Mackay stands firm as sack looms
Malky Mackay looks set to take charge of Cardiff for the last time at Liverpool on Saturday despite chairman Mehmet Dalman's efforts to earn the Scot a reprieve.
Mackay received an ultimatum via email from owner Vincent Tan on Monday, telling the 41-year-old to quit his post, or face being sacked. Details of the message first emerged on Thursday night.
Mackay did not attend Friday's pre-match media conference ahead of the trip to Anfield, with assistant David Kerslake taking his place.
But the former Watford boss has travelled to Liverpool with his squad for what appears almost certain to be his last game in charge.
Discussions between club directors had taken place throughout Friday, with Tan flying into the UK from Malaysia on Friday evening.
Press Association Sport understands Dalman met with Tan in London on Friday night to discuss the situation.
Mackay regards Dalman as a close ally having helped him through the loss of head of recruitment Iain Moody in October.
But it is believed relations between Tan and Mackay have deteriorated to such an extent that there is little chance of the Bluebirds' boss escaping the axe, despite Dalman's attempt to intervene.
Mackay had been due to face the media on Friday morning ahead of the game at Anfield, but instead it was his assistant Kerslake who spoke at a press conference which lasted barely five minutes.
Kerslake refused to discuss Mackay's situation.
He said: ''I am here to talk about the Liverpool match, I came in this morning and was asked to do the press conference.
''Malky is in the training pavilion as we speak, we are just here to talk about the game.''
When asked if Mackay was still in charge, Kerslake added: ''No one has said any different to me, everything has been as normal. Players have got on with their jobs.
''Without being boring it has been a normal week.''
When Kerslake came in for more aggressive questioning on Mackay's position a club spokesman stepped in to say: ''Malky Mackay is unavailable to speak to the media, the assistant manager is here.''
He later added: ''Malky Mackay is still in charge, I have spoken to Malky this morning.''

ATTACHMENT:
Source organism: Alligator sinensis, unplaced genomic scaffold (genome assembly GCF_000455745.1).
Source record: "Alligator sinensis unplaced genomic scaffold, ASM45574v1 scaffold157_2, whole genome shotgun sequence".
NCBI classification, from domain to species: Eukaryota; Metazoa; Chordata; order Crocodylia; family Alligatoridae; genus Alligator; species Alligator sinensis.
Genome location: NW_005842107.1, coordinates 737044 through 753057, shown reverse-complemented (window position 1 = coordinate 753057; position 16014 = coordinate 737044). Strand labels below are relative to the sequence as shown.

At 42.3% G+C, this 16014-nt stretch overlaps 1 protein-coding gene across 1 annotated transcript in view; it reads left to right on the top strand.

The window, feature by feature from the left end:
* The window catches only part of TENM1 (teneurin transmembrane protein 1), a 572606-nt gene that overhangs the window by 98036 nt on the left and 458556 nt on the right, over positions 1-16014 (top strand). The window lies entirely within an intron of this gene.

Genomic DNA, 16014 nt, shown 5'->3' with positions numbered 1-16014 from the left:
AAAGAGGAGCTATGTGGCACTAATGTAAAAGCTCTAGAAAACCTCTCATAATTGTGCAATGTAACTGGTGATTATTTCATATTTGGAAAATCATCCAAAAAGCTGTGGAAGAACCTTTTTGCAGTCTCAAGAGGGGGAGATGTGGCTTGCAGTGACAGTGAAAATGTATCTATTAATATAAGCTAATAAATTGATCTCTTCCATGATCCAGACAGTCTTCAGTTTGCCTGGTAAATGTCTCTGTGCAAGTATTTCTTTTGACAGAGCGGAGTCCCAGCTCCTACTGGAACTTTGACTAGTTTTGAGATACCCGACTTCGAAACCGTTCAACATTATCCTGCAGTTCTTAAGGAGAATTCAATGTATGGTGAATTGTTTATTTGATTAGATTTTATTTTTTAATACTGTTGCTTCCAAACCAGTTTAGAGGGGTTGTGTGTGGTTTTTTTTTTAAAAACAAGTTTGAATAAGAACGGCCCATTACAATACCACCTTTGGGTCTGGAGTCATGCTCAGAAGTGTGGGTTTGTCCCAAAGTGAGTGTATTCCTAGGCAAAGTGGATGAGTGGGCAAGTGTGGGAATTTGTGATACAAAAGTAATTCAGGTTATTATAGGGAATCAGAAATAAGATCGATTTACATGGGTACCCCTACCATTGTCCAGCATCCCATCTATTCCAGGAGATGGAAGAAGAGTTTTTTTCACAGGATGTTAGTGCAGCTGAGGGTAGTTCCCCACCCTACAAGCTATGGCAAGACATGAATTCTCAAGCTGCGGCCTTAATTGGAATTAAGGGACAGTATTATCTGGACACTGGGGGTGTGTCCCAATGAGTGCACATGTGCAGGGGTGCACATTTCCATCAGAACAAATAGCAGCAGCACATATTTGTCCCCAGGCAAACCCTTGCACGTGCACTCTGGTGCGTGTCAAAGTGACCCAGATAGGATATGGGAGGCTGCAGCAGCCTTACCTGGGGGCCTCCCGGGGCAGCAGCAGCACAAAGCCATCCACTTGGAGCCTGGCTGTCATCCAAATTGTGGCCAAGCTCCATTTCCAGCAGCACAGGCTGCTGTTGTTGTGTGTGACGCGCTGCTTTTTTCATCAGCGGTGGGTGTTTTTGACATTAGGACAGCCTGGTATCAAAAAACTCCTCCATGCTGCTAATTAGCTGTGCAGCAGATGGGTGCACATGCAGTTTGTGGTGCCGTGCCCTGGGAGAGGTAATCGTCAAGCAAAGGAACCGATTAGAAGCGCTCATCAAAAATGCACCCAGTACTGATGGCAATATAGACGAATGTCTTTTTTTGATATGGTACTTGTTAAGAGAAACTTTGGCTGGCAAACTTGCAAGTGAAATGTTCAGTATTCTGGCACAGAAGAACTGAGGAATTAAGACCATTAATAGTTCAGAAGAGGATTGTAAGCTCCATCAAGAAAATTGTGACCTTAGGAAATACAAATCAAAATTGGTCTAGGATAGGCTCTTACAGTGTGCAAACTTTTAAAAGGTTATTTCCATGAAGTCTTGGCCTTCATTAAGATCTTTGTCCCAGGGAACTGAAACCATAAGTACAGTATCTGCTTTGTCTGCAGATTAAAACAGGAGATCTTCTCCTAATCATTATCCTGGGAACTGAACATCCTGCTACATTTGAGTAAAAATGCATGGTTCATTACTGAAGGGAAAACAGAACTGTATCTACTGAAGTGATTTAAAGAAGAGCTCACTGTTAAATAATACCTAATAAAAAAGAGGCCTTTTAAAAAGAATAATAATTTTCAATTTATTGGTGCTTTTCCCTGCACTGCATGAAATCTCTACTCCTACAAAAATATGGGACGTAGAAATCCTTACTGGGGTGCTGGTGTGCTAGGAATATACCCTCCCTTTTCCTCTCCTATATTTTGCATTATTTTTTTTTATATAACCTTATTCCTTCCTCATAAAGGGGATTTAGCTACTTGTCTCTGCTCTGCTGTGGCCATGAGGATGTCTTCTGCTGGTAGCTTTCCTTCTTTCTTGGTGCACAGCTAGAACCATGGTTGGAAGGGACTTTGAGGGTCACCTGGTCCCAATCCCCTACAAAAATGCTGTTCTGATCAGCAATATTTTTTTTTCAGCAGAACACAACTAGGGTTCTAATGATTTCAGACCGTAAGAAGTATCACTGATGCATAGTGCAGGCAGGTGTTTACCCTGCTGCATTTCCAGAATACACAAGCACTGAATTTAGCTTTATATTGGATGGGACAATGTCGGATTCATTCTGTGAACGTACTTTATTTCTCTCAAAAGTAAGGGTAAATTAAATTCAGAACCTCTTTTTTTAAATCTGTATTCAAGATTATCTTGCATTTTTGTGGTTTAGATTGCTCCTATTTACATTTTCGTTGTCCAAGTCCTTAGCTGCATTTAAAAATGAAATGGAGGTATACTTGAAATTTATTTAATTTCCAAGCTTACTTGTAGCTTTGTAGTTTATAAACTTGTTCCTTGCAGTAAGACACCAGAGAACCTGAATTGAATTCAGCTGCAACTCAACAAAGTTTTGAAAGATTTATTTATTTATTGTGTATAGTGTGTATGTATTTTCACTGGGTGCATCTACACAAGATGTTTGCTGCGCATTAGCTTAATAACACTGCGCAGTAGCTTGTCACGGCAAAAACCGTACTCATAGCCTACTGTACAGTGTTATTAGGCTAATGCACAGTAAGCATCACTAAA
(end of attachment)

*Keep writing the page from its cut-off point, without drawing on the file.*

When faced with further queries on Mackay, Kerslake consistently replied: ''I will answer any questions you have about the game of football tomorrow.''
Tan's email to Mackay had outlined his grievances with the former Watford boss at great length.
The owner was highly critical of Mackay's signings, style of play, results and record as a manager.
It concluded with the ultimatum that the Scot quit or be given the boot by the controversial Malaysian businessman.
Mackay, who led Cardiff to the 2012 League Cup final before securing the Championship title last term, has previously stated he would not resign from his position, and it is believed it could cost Tan somewhere in the region of £3million to sack him with his contract running until 2016.
Mackay's position as Bluebirds boss has been under scrutiny since Tan removed Moody in October amid suggestions of a summer transfer window overspend, something the Scot and Moody denied outright.
The problems at the club deepened on Monday, the same day as Tan's email was sent, when chief executive Simon Lim released a statement claiming Tan was ''extremely upset'' at Mackay's comments that he hoped to bring in three players in January, and that there would not be ''a single penny'' available to spend next month.
The latest row with Tan has also seen odds on the Scot becoming the next West Brom manager slashed.
Former Manchester United striker and current Molde boss Ole Gunnar Solskjaer and ex-England manager Sven-Goran Eriksson have already been tipped as possible replacements for Mackay.
Turkish manager Yilmaz Vural has also emerged as a contender; just a matter of weeks ago Cardiff chairman Dalman had denied knowing who the 60-year-old, who has managed over 20 clubs in his homeland, even was.
Dave Jones, Bluebirds boss between 2005 and 2011, had also been mentioned, but a return to the Welsh capital for the former Sheffield Wednesday manager is thought to be unlikely.